Apocrine mixed tumour pathology

Author: Assoc Prof Patrick Emanuel, Dermatopathologist, Auckland, New Zealand, 2014.

Apocrine mixed tumour is also known as apocrine chondroid syringoma. These lesions present as non-descript dermal nodules which grow slowly. They most often arise on the skin of the head and neck.

Histology of apocrine mixed tumour

Apocrine mixed tumours form a well circumscribed dermal mass. These distinctive tumours are composed of both a mesenchymal component which is usually chondroid, and an epithelial component (figure 1). The cartilage is mature, with bland chondrocytes and a silver/grey matrix (figure 2). The epithelium is bland, and consists in most areas of two cell layers: a myoepithelial layer and a lining luminal layer (figure 3).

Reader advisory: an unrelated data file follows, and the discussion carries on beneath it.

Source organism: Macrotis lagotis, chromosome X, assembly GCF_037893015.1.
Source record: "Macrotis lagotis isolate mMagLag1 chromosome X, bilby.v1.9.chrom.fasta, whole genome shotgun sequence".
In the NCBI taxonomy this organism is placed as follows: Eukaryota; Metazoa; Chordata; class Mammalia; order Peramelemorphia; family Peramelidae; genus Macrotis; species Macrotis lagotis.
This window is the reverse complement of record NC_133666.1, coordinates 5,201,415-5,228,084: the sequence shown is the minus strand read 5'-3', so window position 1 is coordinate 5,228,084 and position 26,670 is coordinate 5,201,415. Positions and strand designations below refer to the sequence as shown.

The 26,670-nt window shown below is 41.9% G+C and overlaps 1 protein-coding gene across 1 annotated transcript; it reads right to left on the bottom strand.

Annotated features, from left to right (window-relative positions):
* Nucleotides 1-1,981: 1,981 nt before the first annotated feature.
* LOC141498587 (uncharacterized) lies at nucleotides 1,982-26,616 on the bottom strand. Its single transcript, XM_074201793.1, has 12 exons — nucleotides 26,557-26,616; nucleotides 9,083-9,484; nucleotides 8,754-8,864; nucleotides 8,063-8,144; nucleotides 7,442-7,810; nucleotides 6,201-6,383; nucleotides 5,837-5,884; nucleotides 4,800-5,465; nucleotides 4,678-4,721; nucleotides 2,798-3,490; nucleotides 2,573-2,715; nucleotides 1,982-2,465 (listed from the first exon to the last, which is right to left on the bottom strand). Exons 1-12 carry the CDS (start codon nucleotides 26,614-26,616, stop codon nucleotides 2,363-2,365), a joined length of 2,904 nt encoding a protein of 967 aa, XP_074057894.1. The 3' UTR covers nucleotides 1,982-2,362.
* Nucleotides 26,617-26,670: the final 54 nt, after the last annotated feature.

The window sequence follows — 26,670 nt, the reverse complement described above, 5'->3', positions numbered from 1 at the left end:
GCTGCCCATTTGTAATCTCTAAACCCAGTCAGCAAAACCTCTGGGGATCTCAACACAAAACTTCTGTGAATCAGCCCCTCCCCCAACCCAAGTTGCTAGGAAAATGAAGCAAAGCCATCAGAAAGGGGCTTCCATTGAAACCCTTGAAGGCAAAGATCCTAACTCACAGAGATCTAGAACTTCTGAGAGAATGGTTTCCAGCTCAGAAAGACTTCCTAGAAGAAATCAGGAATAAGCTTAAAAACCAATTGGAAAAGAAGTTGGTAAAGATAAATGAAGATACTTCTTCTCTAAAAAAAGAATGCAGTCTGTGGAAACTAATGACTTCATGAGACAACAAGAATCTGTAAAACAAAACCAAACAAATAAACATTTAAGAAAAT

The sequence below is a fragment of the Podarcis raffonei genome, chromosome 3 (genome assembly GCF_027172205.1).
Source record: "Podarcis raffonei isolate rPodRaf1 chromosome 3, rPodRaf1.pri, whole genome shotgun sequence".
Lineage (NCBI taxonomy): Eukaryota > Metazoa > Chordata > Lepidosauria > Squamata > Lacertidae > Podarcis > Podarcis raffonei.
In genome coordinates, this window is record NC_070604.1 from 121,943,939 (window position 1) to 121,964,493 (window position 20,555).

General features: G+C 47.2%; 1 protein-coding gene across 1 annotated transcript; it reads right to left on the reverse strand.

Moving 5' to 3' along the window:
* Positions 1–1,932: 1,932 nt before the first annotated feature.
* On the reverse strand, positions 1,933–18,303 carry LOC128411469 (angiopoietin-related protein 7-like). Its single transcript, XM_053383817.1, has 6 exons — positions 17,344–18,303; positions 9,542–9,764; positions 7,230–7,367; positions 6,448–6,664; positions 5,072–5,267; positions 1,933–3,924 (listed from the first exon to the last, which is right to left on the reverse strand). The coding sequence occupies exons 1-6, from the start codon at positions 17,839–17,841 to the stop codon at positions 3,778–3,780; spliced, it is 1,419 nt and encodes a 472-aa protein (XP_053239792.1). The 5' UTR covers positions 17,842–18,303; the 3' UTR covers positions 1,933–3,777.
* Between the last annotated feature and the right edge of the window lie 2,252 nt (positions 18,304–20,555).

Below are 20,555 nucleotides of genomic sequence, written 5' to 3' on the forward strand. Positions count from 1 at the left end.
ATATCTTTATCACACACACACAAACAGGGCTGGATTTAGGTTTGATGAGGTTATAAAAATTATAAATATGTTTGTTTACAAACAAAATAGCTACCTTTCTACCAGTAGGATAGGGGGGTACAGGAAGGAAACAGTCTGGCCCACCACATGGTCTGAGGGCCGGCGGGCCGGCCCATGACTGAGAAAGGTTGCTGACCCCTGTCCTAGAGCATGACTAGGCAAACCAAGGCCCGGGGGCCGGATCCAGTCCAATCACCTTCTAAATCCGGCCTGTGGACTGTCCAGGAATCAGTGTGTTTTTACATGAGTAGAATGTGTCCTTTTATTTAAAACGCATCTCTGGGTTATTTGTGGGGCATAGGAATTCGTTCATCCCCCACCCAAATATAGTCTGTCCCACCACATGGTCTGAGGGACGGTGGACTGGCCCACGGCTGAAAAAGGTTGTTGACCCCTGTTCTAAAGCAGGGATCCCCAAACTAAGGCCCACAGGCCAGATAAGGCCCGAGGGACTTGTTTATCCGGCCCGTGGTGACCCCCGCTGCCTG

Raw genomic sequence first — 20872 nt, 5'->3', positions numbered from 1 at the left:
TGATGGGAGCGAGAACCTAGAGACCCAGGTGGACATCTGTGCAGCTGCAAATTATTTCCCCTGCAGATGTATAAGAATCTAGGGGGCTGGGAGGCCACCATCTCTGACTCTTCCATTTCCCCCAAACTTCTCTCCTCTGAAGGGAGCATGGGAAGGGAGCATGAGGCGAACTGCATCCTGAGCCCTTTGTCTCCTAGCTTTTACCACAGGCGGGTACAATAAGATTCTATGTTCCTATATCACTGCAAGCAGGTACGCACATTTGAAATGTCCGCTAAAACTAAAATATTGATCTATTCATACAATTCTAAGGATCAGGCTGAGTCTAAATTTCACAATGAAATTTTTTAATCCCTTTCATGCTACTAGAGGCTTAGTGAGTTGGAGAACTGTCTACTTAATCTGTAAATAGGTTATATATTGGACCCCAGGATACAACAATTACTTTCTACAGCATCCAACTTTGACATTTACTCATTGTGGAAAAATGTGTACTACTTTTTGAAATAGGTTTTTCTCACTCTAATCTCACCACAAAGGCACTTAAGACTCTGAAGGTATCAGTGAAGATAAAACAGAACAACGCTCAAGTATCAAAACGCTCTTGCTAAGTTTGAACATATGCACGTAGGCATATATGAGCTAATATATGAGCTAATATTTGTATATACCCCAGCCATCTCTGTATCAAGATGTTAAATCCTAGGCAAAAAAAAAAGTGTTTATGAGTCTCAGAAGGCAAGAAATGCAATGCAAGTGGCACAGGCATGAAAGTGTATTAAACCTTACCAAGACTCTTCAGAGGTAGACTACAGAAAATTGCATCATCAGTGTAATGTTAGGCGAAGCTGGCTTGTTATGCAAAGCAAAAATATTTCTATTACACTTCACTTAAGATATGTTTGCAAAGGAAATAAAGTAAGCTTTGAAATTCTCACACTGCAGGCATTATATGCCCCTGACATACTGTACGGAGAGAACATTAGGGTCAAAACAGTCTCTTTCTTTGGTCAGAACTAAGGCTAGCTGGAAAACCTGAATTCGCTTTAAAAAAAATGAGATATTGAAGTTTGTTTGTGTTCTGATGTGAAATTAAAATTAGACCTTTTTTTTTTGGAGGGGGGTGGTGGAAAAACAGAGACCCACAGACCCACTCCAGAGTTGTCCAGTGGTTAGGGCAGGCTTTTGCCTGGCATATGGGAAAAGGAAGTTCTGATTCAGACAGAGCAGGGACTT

Special studies for apocrine mixed tumour

None are generally needed.

Differential diagnosis of apocrine mixed tumour

Malignant apocrine mixed tumour: Marked atypia, numerous mitoses and lymphovascular space invasion indicate malignant transformation (fortunately a rare event). Rare cases of bland appearing apocine mixed tumour have metastasized so some authorities advocate complete surgical excision of all tumours

Eccrine mixed tumour: These are composed of quite regularly spaced small glands lined by a thin epithelium set in a fibromucinous stroma Pleomorphic adenoma: These salivary gland tumours are usually morphologically identical. The location in the parotid gland or minor salivary gland allows distinction

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